Much better was the house near Lowry Park with a pool and updated kitchen, but it drew almost a dozen offers. And they were so smitten with a place in Carrollwood Village that they wrote the seller a letter and even attached a photo of themselves with their rescue dogs, Sassy and Harley.
"When we lost that,'' Shelby says, "we were really depressed.''
Finally, they found it — a 1,400-square-foot house between Northdale and Carrollwood listed at $189,900. To make sure they got it, they paid $10,000 over the asking price. But they stayed within their budget, barely, and they love the house.
Their advice for millennials just starting their house hunts?
"Don't bite off more than you can chew,'' Shelby says. "It's easy to look at the price and think, 'it's easy to swing that, it's only a little bit more.' But if something happens, if the dishwasher or washer or dryer goes out, you need to have a buffer.''
That's smart advice, though millennial buyers don't always follow it.
"One thing we've found is that they are willing to pay the very top of what they can afford if they can get the things they want — solid surface countertops, nicer cabinets, no carpet,'' says Deaton, the listing agent on the house the Groners bought. "What they don't want is to come into a home and start pulling even a couple of thousand dollars out of their pocket (for renovations) because usually they don't even have that.''
At 28, Deaton's daughter is a millennial. She and her fiance are about to close on a small but move-in ready house that Deaton found for them in Zephyrhills. Expecting multiple offers, they agreed to pay $1,000 more than the $124,000 list price but asked for the seller to help with closing costs.
"The amount of money it takes to get into a house is not cheap,'' Deaton says. Even with a 3.5 percent FHA loan, he notes, the downpayment on a $200,000 house would be $7,000 plus $8,000 to $10,000 in closing costs.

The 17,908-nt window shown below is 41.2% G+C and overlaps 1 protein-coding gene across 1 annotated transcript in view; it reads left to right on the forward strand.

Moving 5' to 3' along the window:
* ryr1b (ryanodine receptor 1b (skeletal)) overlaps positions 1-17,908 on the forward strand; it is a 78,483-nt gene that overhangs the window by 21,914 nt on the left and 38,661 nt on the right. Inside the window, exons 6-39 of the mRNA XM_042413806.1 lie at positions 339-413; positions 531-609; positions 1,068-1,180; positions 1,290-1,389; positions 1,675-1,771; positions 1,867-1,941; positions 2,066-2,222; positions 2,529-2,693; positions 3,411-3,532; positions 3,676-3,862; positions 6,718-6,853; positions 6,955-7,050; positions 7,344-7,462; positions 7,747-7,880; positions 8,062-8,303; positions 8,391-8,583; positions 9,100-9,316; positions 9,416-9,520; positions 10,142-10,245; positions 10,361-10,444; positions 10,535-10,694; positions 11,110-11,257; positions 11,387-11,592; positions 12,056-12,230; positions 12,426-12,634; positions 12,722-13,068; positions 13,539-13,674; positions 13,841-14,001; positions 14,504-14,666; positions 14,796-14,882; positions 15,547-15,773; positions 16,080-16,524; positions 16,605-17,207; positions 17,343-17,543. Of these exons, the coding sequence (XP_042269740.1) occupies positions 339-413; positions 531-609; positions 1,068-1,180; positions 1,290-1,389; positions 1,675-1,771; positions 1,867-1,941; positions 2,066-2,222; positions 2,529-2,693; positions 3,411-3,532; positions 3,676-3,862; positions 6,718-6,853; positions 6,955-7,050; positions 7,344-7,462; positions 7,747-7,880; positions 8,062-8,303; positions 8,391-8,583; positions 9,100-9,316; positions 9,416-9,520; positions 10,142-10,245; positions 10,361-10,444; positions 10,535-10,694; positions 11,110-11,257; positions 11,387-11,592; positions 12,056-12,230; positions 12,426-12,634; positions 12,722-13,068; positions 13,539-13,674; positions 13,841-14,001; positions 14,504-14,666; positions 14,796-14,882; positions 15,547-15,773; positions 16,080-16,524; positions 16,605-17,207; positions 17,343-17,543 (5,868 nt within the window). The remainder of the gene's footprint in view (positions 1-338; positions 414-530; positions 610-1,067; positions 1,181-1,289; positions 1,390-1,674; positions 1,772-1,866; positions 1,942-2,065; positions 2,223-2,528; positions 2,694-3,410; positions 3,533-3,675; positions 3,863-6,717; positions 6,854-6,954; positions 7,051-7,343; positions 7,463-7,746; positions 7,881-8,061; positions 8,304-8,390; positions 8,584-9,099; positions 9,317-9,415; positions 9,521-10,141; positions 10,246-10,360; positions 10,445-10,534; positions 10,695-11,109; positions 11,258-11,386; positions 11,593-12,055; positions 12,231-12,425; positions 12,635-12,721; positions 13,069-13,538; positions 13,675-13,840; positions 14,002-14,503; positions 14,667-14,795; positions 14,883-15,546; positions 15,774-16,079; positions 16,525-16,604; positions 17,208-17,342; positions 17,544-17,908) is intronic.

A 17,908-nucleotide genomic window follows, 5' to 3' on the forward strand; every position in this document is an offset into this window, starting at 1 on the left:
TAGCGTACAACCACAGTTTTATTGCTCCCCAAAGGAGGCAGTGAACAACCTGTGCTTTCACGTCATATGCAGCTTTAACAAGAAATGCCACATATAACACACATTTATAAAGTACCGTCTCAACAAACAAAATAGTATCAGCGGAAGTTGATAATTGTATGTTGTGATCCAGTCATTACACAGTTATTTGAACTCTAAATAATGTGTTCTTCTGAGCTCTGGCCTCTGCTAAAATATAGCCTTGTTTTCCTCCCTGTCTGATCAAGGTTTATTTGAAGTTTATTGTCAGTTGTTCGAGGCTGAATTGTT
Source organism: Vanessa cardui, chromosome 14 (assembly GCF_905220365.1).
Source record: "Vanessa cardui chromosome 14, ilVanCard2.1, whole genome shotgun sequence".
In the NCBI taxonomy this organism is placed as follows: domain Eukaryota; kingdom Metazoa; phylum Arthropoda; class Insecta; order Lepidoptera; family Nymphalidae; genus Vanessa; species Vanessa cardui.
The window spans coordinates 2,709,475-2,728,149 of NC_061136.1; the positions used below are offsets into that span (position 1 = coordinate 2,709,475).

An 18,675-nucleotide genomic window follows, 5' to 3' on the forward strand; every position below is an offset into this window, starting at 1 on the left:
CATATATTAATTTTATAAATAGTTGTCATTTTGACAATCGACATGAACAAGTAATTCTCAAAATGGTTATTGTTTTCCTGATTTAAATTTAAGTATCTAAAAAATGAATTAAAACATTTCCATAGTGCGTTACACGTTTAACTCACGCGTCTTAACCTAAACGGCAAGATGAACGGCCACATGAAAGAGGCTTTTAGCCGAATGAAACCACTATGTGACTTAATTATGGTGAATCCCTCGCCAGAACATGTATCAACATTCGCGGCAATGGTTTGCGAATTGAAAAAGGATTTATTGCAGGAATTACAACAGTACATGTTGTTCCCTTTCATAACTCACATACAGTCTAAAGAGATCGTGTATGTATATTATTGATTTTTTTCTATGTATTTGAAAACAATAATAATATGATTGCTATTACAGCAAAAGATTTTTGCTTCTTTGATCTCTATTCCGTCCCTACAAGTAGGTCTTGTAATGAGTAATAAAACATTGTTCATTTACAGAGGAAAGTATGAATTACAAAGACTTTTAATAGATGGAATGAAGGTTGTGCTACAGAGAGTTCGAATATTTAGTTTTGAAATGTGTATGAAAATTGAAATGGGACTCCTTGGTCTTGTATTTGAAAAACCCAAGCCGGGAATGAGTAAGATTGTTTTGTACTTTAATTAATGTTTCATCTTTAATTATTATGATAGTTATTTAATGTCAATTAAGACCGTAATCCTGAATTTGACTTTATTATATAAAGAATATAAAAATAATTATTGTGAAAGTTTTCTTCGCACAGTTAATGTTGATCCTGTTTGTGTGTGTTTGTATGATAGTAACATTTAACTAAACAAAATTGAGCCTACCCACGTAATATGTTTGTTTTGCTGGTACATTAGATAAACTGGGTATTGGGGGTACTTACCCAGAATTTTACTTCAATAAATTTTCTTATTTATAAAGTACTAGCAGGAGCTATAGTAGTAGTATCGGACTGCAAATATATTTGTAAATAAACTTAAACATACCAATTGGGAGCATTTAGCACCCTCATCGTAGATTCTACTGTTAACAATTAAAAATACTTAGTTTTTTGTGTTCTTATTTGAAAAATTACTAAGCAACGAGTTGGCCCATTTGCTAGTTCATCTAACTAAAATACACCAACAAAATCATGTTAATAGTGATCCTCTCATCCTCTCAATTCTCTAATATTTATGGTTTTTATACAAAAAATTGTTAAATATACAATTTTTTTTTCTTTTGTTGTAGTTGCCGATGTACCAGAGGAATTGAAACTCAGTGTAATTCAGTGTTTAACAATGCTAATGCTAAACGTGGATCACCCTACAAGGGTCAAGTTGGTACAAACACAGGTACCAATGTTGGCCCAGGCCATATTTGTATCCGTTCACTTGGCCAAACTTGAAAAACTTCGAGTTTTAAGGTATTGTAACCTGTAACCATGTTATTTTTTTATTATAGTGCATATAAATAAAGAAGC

"If (millennials) have that kind of money,'' Deaton says, "they're leasing BMWs and taking cruises."
Natalie Wetherington, an agent with Tampa's Tomlin St Cyr & Associates, agrees that millennial buyers often have desires bigger than their bank accounts. She also has noticed that they can spend hours driving around looking at houses or searching on zillow.com and realtor.com, yet are slow to act when it comes to putting in an offer.
"They seem to find it hard to make decisions,'' Wetherington says. "They don't understand that if I like something I must pull the trigger. They don't seem to be as confident in moving forward as quickly as people who are older.''
That can be particularly true of millennials who are first-time buyers. But of the millennials who expect to buy next year, 22 percent already own property. Among them is Berry, who is deliberately going slow until his Tampa condo sells.
A graduate of the Massachusetts Maritime Academy, Berry is chief mate on a ship that services oil rigs in Brazil. He spends a month on the ship, then a month at home in the condo, which has become too crowded for him, his fiance, Kais, and their 40-pound dog.
"We're just ready to get out of here,'' he says. He and Kais, a graphic designer who plans to start her own clothing line, especially like Dunedin.
"It's got a great little downtown, it's very friendly, it's very dog-friendly and it has a marina,'' Berry says. "It's kind of a hidden gem."
That is right on all but one count. Once-hidden Dunedin is now one of the hottest places in Tampa Bay — for millennials and baby boomers alike.
"We're going to try to shoot for something in the $200,000s,'' Berry says. "But Dunedin is a tough market."
Susan Taylor Martin can be contacted at email@example.com or (727) 893-8642. Follow @susanskate